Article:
We should give her family, her band, and her memory the privacy that is deserved and warranted. 

The music of The Cranberries has, for the most part, aged surprisingly well. I mean, the anti-drug anthem "Salvation" has not. But not everything can. Their auspicious debut, Everybody Else is Doing it So Why Can’t We?, released well over 25 years ago, in revisiting a single like “Dreams,” I realized that it has a kind of post-Smiths shimmer and rhythm to it. I suppose that would be in part to the involvement of Smiths and Morrissey producer Stephen Street, who is responsible for manning the boards behind their first two records, as well as Bury The Hatchet. You can also hear that kind of bouncy, post-punk meets Brit Pop rollick in the band’s earliest EPs and demos, recorded when their name was still The Cranberry Saw Us.

As a lyricist, O’Riordan could be political without being preachy—an impressive and difficult feat to pull of. “Zombie,” the heavy, angst-ridden first single from their sophomore album, is about the IRA bombings in 1993; she wore her broken heart on her sleeve—so many of the band’s songs are sad love songs. “Linger,” obviously, but latter singles as well, like “When You’re Gone,” swoon with a powerful drama, punctuated by what a dynamic and impressive vocalist she was—interjecting yodeling, howling, and other wordless singing that gave the band’s music a raw sense of urgency.

You can’t write off The Cranberries as one-hit wonders, though they are, for better or for worse, a nostalgia act. A bulk of their singles charted very well, though things began to taper off near the end of the 90s. The band went on hiatus, and O’Riordan issued a few solo albums; she also appeared, as herself, singing a string heavy, slowed down version of “Linger” in the maligned Adam Sandler comedy Click.

The Cranberries reunited in 2009, and released Roses three years later; less than a year ago, they released Something Else, the aforementioned album of reinterpretations of their earlier material.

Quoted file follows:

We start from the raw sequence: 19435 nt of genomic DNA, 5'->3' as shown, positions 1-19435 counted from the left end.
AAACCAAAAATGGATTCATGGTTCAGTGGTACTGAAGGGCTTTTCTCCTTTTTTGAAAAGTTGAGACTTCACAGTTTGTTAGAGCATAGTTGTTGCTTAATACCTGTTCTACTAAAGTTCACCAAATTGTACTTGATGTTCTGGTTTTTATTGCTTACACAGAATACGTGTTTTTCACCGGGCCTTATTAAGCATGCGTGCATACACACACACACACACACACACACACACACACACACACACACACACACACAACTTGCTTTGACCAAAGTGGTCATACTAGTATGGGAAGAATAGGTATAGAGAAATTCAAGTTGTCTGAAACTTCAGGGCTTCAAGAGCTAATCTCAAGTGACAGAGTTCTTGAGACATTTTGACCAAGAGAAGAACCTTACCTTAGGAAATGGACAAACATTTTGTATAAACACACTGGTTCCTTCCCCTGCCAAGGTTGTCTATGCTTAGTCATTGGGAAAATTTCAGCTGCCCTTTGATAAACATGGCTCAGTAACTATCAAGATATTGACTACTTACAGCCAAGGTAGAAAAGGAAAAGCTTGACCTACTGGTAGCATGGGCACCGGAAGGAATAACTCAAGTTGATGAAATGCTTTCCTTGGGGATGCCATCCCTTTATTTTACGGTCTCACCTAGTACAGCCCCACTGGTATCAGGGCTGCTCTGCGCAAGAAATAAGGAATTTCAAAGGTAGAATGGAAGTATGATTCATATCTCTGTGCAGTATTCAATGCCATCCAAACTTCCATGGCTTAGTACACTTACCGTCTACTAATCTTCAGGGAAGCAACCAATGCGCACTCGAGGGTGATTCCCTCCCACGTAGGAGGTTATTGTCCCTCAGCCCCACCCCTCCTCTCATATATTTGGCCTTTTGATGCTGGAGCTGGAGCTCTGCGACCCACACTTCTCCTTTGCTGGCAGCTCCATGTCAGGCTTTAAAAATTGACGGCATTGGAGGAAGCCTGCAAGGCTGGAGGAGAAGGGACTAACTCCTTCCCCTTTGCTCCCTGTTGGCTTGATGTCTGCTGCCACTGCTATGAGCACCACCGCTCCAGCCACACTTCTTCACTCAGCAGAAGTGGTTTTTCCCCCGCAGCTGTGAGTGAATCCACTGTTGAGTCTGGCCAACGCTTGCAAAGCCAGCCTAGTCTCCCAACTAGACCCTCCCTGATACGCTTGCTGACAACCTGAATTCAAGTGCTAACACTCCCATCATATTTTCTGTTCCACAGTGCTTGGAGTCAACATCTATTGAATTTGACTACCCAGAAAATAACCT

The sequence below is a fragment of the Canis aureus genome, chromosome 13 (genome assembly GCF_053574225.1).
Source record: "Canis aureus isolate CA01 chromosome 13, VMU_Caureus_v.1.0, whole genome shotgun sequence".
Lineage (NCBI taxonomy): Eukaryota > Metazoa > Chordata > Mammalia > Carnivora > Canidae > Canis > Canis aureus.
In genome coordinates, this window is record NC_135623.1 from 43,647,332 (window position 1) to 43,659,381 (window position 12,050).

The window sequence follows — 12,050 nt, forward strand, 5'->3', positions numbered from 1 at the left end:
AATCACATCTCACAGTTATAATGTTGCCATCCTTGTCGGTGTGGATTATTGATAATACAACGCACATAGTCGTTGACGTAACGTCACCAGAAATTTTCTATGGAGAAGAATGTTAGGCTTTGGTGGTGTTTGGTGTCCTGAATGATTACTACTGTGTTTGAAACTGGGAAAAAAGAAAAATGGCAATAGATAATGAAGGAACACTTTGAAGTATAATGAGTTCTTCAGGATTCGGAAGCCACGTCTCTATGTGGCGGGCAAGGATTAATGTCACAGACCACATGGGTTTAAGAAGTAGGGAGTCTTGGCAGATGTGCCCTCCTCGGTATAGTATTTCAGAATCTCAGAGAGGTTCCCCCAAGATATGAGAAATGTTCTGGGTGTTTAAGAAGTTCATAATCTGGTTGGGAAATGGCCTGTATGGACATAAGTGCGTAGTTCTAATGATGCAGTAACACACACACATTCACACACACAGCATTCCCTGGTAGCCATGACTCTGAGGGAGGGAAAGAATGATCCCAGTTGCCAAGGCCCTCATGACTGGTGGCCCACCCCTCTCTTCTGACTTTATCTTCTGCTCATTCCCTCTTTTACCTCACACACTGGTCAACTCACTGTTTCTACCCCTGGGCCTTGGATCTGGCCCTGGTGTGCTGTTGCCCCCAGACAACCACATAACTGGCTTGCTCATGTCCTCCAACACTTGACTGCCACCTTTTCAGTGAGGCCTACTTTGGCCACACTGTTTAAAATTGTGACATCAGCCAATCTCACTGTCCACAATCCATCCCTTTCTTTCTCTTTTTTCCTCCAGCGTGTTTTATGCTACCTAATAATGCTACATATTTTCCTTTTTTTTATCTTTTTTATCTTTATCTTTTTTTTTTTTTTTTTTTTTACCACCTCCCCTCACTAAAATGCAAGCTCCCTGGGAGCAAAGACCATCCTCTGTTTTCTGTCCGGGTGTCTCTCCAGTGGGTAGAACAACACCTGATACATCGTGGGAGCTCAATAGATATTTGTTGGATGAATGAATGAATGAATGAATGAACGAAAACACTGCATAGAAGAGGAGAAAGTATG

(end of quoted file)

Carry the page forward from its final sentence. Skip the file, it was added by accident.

After reading about O’Riordan’s death, my wife discovered that some of the ‘youngins’ that she works with were not familiar with the music of The Cranberries. I suppose that if you were not cognitively aware of contemporary popular music in the early to mid 1990s, maybe you wouldn’t be. They’re an iconic outfit to an extent—“Linger” is, hands down, one of the greatest songs to come out of the 90s, and O’Riordan’s impact as a visceral frontwoman is ahead of her time for sure, but the band, as a whole, is arguably a product of its time.

Listening to my 20th Century Masters CD tonight, during “Ode to My Family,” I became a little more emotional than anticipated. To my surprise, thinking about Dolores O’Rirdan’s death, and revisiting this band’s work, hit me harder than I expected. My friend Scott felt similarly, telling me that he felt like ‘a piece of the 90s had been ripped from his chest.’ If you were alive during that time, this was your soundtrack, and revisiting it now, in this way, transports you back to a different time and place.

As with the death of any musician, their canon is quick to sell out and chart again. The Cranberries’ albums are all out of stock on Amazon, and a number of their releases are within the iTunes top ten at this moment. This is how you remember, I suppose, when someone is gone, but has left something behind.